Who are you?

Carl Pope: I am Carl Pope. I’m the Executive Director of the Sierra Club.

I grew up in the suburbs of Washington, D.C. during the McCarthy era in the ‘60s. And I learned about government by reading the Style section of the Washington Post. So I never bought the civics class notion of what it was all supposed to be about. And I think the combination of the place and the time led me to think the only interesting thing worth doing was trying to change societies. I went into the Civil Rights Movement. I was in Arkansas with Freedom Summer in 1965. I organized the Hospital Workers’ Union in Boston. Or I helped to organize it sneaking into what was then _________ Hospital at 6:00 in the morning and sticking leaflets in workers’ lockers; terrified that the security guards would come and, I suppose, ask me to leave. I don’t know what else they would do to a college kid at that point. And then I went into the Peace Corps for two years working in public health. I came back and it was 1970, and what seemed to be happening was Earth Day. I really wasn’t an environmentalist. I mean I like the outdoors. I like camping, but I didn’t think of myself as a conservationist. And I got into the environmental movement in 1970, and 37 years later here I am.

Tthere were a number of influences. My parents were important influences. I watched their unhappiness as a lot of their friends . . . We were never touched directly by McCarthyism, but certainly a lot of our friends were. And so that left a very bad taste in my mouth.

I had a high school teacher who I believe is now the District Attorney in Montgomery County, Maryland who was a big fan of the Mexican Revolution; and taught me about _________ and all those guys. And then I think the Civil Rights Movement was a very early and present force. I mean Marion Barry, who later became the mayor of Washington, D.C. and got into various kinds of trouble, was at that point a field organizer for the Student Non-Violent Coordinating Committee. And I remember when I was in high school we had a fundraiser for him at our house. So there was a lot of exposure to those kinds of things that I think helped shape me.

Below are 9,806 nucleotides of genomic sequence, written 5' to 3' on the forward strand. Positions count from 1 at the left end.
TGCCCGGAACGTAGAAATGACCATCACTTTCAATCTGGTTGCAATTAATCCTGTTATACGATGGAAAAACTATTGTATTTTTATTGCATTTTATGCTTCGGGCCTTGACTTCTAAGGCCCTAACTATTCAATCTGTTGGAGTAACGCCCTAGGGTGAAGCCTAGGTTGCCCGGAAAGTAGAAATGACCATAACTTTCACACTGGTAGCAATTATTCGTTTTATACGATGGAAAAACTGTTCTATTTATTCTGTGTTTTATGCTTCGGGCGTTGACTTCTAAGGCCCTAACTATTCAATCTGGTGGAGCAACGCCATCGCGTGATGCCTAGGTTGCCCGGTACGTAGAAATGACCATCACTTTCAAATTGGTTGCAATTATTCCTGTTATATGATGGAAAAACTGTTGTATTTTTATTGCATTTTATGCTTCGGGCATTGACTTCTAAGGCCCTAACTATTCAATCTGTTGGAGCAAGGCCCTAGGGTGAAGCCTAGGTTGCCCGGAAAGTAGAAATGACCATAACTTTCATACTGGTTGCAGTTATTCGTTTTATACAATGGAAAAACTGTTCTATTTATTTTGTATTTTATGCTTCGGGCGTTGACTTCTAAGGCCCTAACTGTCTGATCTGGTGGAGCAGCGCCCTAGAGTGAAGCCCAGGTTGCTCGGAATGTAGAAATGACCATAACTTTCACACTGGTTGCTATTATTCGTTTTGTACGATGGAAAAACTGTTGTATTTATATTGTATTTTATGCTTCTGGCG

By the time I was, let’s say 15, 16 – I don’t think I had much of a concept before that – I sort of imagined I’d be working for the government, which I never have done. I thought I’d go work in international development. I thought I’d work for the UN. I thought I’d work for AID. I thought I’d work for the State Department. Then I went to India with the Peace Corps, and I was in a part of India that was very poor where it was just after a famine. People were dying, starving. It was pretty clear that the reason people were starving was because the people who were running that particular part of India at that particular moment really didn’t care very much. And yet I realized that as an American, I actually didn’t have any role in deciding who was running the show. And I should. I didn’t want to. So I realized I wasn’t cut out to be an ________. So then I had to come back to the United States and reinvent myself because I had spent what, by that time, seemed like a lot of my life. I had studied this stuff in college for four years. I learned Arabic. I went to India. I learned Hindi. I had like six years of my life at 24 invested in a foreign gig. And it became pretty clear the foreign gig wasn’t gonna work for me. So I was a little bit confused. And as I said environmentalism just came along.